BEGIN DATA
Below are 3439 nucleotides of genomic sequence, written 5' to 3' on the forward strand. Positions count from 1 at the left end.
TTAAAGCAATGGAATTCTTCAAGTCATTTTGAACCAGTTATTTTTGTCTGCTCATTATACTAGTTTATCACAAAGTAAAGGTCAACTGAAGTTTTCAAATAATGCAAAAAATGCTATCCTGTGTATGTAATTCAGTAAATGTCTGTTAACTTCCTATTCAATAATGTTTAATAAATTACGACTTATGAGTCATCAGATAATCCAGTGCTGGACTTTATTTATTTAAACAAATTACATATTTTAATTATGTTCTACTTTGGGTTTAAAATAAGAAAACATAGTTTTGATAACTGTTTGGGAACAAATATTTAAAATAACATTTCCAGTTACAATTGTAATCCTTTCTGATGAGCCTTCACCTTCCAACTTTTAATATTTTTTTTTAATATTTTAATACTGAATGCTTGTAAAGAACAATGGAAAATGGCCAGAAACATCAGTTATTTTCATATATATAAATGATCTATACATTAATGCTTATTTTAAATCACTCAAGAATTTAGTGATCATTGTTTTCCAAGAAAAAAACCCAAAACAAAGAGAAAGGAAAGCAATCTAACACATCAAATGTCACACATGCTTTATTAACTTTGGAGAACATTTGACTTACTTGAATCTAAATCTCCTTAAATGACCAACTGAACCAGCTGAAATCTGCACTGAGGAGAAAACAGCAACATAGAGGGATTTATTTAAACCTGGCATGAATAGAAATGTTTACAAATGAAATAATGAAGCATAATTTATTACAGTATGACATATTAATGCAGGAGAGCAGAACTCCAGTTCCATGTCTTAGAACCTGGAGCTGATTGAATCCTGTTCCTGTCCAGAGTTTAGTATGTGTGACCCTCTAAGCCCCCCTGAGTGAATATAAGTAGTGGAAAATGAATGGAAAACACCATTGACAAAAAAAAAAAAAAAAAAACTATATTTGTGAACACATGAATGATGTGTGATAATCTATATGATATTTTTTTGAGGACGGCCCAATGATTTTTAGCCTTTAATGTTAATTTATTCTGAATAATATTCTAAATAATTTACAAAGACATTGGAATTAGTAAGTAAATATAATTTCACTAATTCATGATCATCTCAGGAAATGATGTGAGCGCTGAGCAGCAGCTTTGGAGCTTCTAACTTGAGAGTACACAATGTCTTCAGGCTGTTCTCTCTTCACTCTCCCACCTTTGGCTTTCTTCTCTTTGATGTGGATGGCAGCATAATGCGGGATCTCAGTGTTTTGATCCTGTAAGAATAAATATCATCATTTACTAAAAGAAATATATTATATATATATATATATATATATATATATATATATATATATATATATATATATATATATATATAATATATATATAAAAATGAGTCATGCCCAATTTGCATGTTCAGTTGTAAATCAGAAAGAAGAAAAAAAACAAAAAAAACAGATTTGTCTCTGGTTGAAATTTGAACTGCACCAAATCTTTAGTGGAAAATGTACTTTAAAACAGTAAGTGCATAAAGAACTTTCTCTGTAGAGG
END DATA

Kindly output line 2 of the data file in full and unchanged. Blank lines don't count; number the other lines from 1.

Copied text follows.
TTAAAGCAATGGAATTCTTCAAGTCATTTTGAACCAGTTATTTTTGTCTGCTCATTATACTAGTTTATCACAAAGTAAAGGTCAACTGAAGTTTTCAAATAATGCAAAAAATGCTATCCTGTGTATGTAATTCAGTAAATGTCTGTTAACTTCCTATTCAATAATGTTTAATAAATTACGACTTATGAGTCATCAGATAATCCAGTGCTGGACTTTATTTATTTAAACAAATTACATATTTTAATTATGTTCTACTTTGGGTTTAAAATAAGAAAACATAGTTTTGATAACTGTTTGGGAACAAATATTTAAAATAACATTTCCAGTTACAATTGTAATCCTTTCTGATGAGCCTTCACCTTCCAACTTTTAATATTTTTTTTTAATATTTTAATACTGAATGCTTGTAAAGAACAATGGAAAATGGCCAGAAACATCAGTTATTTTCATATATATAAATGATCTATACATTAATGCTTATTTTAAATCACTCAAGAATTTAGTGATCATTGTTTTCCAAGAAAAAAACCCAAAACAAAGAGAAAGGAAAGCAATCTAACACATCAAATGTCACACATGCTTTATTAACTTTGGAGAACATTTGACTTACTTGAATCTAAATCTCCTTAAATGACCAACTGAACCAGCTGAAATCTGCACTGAGGAGAAAACAGCAACATAGAGGGATTTATTTAAACCTGGCATGAATAGAAATGTTTACAAATGAAATAATGAAGCATAATTTATTACAGTATGACATATTAATGCAGGAGAGCAGAACTCCAGTTCCATGTCTTAGAACCTGGAGCTGATTGAATCCTGTTCCTGTCCAGAGTTTAGTATGTGTGACCCTCTAAGCCCCCCTGAGTGAATATAAGTAGTGGAAAATGAATGGAAAACACCATTGACAAAAAAAAAAAAAAAAAAACTATATTTGTGAACACATGAATGATGTGTGATAATCTATATGATATTTTTTTGAGGACGGCCCAATGATTTTTAGCCTTTAATGTTAATTTATTCTGAATAATATTCTAAATAATTTACAAAGACATTGGAATTAGTAAGTAAATATAATTTCACTAATTCATGATCATCTCAGGAAATGATGTGAGCGCTGAGCAGCAGCTTTGGAGCTTCTAACTTGAGAGTACACAATGTCTTCAGGCTGTTCTCTCTTCACTCTCCCACCTTTGGCTTTCTTCTCTTTGATGTGGATGGCAGCATAATGCGGGATCTCAGTGTTTTGATCCTGTAAGAATAAATATCATCATTTACTAAAAGAAATATATTATATATATATATATATATATATATATATATATATATATATATATATATATATATATATATATAATATATATATAAAAATGAGTCATGCCCAATTTGCATGTTCAGTTGTAAATCAGAAAGAAGAAAAAAAACAAAAAAAACAGATTTGTCTCTGGTTGAAATTTGAACTGCACCAAATCTTTAGTGGAAAATGTACTTTAAAACAGTAAGTGCATAAAGAACTTTCTCTGTAGAGG